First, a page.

Yogi Berra is a former baseball player that has always presented two distinct personalities. There was the baseball superstar that some argue with justification was the best catcher in the history of the game. Yogi was not only a solid offensive player, he was also superb on defense and his knowledge of the opposing hitters and ability to call a game made many mediocre pitchers good to great. For years, Yankee manager Casey Stengel regularly referred to Yogi as his assistant manager. However, the other side of Yogi was that of the clown, a man who supposedly uttered ridiculous phrases that somehow made sense and that are repeated on a regular basis. Statements like, "It gets late early out there", "Deja vu all over again" and "It ain't over till it's over" are repeated by people talking about sports to politics. This personality was even captured in a cartoon character, Yogi Bear, whose catchphrase was "Smarter than the average bear." There is also a third side of Yogi Berra, the solid citizen that avoided the wild nightlife of other Yankees such as Billy Martin, Mickey Mantle and Whitey Ford. While Yogi himself may not have understood business, he was smart enough to seek out those who did and as a consequence, his business activity off the field was a success. He has been married to his wife Carmen for decades and there has never been a hint that he was ever anything but a faithful and loving husband and father. All three sides of this man are presented in roughly equal portions in this biography of one of the greatest players and Yankees of all time. Barra does an excellent job in summarizing the amazing run of the Yankees while Yogi was a player without bombarding the reader with details and statistics. Entire books have been written about single seasons of those years, so the temptation to be more specific must have been great. Barra also praises Yogi for his contributions and pushes him a little higher on the baseball recognition ladder. When Yogi first joined the Yankees Joe Dimaggio was the penultimate Yankee and his place was immediately taken by successor Mickey Mantle with Roger Maris included for a few seasons. Yet, through all the glory years where Casey Stengel was at the helm, Yogi was consistently the most valuable player on the Yankee team. There is also a somewhat bitter streak to this story based on the actions of Yankee management. The modern follower of sports generally has no idea how poorly paid baseball players were until the seventies when the reserve clause was finally overturned. In the fifties, Yankee management was ferocious in keeping salaries down, even to the point that it was detrimental to the team. There were some seasons when the money the players received from making the World Series was nearly equal to their salary for the entire season, even for some of the stars of the team. This is an aspect of the history of baseball that is often overlooked and it was pleasing to see Barra deal with it. Despite the caricature that he was a bit of a buffoon, Yogi Berra was a class act all through his years in and out of baseball. The way he was treated while he was a manager, both by management and his players, was atrocious and Barra also deals with that fairly and honestly. This is one of the best and most honestly accurate biographies of a sports figure ever written.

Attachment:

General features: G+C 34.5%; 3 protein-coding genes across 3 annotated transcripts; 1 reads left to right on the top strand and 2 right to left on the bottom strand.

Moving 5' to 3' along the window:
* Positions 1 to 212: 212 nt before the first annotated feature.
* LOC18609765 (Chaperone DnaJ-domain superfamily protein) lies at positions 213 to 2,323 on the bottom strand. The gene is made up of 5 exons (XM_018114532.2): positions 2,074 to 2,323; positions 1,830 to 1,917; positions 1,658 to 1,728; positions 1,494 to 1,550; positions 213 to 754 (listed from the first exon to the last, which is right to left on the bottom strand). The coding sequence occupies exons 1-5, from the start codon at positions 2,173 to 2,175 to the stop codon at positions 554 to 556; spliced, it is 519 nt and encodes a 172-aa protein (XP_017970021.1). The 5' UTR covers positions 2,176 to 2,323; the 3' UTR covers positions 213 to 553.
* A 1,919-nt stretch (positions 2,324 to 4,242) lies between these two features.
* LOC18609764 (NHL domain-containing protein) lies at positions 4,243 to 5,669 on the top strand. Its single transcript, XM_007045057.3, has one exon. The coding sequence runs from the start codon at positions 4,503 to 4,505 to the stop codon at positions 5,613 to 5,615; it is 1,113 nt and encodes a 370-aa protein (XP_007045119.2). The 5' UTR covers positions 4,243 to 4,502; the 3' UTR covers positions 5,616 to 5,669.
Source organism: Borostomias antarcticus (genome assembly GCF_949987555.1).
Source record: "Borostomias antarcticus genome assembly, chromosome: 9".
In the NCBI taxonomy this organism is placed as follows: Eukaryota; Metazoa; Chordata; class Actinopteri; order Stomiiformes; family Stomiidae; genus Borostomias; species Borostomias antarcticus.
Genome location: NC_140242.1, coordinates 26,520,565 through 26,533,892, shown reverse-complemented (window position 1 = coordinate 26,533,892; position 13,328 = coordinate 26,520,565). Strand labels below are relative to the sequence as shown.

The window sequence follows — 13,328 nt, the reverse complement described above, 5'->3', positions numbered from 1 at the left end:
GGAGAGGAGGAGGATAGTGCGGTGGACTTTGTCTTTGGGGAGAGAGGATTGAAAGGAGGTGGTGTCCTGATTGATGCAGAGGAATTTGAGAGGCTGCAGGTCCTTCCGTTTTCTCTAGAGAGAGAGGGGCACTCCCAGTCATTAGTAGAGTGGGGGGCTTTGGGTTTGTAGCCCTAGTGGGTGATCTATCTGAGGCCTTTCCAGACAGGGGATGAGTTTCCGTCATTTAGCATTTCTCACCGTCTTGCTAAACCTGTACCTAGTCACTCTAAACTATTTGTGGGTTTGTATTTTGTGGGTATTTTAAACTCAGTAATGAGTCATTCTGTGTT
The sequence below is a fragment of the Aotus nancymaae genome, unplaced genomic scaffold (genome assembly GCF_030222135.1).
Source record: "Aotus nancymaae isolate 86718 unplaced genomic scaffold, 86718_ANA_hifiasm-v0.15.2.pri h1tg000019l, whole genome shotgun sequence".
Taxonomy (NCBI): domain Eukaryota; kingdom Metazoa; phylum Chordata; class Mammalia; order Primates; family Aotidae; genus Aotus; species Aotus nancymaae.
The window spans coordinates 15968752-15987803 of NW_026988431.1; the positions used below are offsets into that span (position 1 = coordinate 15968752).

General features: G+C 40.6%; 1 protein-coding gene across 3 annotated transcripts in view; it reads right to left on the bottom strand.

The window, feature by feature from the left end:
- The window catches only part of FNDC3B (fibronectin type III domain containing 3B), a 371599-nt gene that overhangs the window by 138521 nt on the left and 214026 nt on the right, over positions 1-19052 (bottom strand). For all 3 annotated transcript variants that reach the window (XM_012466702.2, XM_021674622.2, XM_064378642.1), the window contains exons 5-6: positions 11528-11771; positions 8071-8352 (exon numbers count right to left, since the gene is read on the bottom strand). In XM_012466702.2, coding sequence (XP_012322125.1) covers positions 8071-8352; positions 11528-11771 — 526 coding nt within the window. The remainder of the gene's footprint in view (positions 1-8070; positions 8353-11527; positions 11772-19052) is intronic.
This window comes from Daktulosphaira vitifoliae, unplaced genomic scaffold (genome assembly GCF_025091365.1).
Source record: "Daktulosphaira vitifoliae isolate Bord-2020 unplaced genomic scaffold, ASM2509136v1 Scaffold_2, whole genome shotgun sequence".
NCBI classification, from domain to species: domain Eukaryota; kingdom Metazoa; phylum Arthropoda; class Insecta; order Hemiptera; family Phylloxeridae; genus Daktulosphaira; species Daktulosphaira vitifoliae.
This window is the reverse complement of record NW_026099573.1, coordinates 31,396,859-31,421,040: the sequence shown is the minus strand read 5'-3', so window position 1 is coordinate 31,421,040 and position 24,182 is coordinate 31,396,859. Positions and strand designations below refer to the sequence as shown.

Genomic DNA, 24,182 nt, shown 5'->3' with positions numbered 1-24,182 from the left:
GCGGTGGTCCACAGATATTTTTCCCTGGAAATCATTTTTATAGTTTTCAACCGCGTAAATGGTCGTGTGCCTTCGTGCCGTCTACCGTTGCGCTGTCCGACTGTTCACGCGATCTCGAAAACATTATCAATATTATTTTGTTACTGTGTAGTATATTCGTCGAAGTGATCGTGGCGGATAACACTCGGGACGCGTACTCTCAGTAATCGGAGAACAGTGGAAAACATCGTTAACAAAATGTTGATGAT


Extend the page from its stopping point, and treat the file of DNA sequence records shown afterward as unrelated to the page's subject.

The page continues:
Author Allen Barra loves Yogi Berra. That's obvious after reading just the first few pages of his new book, "Yogi Berra: Eternal Yankee." It's hard for anybody to not love Yogi in all honesty. He's been around for a long time and has managed to maintain a likeable profile without the assistance of image consultants or publicists. In other words, he's a genuinely decent person, which there are very few of these days. Barra takes the reader on a journey that starts on "the Hill" … more
Charlie Ashbacher is a compulsive reader and writer about many subjects. His prime areas of expertise are in mathematics and computers where he has taught every course in the mathematics and computer … more
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